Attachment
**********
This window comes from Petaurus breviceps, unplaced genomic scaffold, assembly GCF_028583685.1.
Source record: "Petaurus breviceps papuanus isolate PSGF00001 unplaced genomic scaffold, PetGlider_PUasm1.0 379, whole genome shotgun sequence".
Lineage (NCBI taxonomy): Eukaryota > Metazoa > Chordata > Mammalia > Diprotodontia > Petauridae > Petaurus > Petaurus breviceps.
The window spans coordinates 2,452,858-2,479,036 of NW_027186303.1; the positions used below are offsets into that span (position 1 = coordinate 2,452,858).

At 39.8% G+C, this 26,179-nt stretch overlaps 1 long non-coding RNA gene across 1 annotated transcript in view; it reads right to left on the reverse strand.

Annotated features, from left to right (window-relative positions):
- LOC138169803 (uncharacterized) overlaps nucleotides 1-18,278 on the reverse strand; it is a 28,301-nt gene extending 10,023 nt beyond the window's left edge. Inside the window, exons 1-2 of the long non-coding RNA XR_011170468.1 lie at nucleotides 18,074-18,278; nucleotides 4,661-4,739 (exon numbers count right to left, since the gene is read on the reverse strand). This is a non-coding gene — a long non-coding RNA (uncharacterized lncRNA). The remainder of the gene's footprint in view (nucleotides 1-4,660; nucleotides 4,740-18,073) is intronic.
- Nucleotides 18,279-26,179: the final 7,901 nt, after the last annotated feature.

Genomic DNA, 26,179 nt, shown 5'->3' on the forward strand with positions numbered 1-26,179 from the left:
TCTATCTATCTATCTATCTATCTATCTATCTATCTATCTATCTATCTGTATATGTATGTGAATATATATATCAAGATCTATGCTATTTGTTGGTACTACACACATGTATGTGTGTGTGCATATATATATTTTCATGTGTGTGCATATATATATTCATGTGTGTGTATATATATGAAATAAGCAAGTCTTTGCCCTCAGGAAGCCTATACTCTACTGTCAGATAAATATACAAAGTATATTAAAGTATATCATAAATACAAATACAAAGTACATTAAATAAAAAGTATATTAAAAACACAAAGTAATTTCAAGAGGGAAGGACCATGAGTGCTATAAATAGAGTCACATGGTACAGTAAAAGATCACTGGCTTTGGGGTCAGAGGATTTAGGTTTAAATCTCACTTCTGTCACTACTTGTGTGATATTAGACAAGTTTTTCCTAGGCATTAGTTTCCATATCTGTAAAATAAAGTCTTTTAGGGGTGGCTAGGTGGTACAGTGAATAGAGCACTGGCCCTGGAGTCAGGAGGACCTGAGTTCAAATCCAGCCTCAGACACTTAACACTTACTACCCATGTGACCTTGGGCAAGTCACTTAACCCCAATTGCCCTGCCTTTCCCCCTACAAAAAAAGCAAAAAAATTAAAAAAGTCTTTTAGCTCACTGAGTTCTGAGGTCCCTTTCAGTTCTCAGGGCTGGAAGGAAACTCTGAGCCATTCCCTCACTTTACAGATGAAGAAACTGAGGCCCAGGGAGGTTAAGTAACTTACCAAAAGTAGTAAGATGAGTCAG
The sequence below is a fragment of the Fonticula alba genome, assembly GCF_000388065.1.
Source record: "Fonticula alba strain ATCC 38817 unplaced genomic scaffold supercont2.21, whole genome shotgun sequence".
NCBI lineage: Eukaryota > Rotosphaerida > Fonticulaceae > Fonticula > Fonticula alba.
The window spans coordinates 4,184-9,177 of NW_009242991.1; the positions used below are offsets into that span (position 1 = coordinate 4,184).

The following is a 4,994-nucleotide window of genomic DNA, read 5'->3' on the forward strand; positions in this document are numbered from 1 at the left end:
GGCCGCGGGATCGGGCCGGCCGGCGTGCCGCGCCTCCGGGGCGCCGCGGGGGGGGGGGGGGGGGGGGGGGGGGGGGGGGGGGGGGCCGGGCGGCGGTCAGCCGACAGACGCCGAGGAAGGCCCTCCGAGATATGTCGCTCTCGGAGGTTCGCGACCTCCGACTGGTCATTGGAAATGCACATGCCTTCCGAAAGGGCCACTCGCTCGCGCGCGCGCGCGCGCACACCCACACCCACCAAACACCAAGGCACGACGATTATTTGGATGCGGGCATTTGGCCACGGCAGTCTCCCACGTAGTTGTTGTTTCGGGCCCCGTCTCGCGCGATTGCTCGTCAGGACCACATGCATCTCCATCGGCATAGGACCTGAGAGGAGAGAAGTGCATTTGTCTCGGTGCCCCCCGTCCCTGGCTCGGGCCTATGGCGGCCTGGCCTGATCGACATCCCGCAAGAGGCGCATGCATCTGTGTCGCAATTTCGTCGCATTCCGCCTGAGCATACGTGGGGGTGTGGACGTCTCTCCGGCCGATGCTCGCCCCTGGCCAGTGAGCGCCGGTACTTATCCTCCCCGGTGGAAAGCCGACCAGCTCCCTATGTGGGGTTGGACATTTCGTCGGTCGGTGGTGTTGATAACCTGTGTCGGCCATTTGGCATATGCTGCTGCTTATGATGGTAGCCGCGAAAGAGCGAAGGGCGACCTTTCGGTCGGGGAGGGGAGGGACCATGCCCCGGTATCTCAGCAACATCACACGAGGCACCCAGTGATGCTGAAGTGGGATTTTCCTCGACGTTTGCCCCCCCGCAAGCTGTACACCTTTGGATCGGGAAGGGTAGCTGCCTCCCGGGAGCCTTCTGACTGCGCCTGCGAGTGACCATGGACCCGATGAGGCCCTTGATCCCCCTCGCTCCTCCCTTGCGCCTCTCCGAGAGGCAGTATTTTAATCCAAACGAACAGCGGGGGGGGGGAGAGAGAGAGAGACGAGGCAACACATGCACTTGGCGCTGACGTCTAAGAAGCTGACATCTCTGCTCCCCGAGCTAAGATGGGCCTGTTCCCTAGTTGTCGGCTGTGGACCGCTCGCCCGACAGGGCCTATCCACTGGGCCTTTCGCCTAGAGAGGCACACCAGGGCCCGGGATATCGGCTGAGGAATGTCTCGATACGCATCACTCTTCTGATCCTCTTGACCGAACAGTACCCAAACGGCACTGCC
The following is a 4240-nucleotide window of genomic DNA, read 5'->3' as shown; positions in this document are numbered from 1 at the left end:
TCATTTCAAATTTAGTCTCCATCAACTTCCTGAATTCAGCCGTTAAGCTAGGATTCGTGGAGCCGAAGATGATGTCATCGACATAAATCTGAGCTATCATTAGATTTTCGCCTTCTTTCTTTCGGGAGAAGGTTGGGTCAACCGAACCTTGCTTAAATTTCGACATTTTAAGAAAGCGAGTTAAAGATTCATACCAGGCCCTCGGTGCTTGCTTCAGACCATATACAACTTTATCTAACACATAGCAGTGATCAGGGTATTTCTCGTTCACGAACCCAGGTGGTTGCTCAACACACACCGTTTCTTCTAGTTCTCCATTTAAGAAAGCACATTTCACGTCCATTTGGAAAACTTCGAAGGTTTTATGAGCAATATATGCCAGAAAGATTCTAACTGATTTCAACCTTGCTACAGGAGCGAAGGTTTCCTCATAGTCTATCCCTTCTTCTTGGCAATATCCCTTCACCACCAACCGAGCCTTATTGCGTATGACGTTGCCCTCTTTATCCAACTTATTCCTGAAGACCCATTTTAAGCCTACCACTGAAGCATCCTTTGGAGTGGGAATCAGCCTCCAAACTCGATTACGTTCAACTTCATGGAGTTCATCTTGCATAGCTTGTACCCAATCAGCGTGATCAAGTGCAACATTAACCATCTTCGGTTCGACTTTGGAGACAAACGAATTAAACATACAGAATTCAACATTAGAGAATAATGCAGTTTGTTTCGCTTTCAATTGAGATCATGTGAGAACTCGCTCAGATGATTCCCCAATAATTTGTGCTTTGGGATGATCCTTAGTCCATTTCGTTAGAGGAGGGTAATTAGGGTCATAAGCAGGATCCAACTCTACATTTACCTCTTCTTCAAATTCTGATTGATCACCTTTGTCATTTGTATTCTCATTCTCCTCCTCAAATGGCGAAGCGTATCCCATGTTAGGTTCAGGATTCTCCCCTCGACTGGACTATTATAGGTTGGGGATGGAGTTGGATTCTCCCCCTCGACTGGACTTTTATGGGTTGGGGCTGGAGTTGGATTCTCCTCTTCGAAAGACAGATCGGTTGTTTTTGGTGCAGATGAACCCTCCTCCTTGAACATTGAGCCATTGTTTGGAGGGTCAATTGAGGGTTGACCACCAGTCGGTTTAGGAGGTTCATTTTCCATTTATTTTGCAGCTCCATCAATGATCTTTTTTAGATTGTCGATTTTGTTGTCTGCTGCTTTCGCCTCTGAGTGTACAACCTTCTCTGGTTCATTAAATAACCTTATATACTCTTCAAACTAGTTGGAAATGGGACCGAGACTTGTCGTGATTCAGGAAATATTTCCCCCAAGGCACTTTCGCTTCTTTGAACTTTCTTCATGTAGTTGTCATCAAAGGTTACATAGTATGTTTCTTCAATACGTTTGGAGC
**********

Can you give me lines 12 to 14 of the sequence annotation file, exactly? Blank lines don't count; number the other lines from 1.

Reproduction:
Source record: "Fonticula alba strain ATCC 38817 unplaced genomic scaffold supercont2.21, whole genome shotgun sequence".
NCBI lineage: Eukaryota > Rotosphaerida > Fonticulaceae > Fonticula > Fonticula alba.
The window spans coordinates 4,184-9,177 of NW_009242991.1; the positions used below are offsets into that span (position 1 = coordinate 4,184).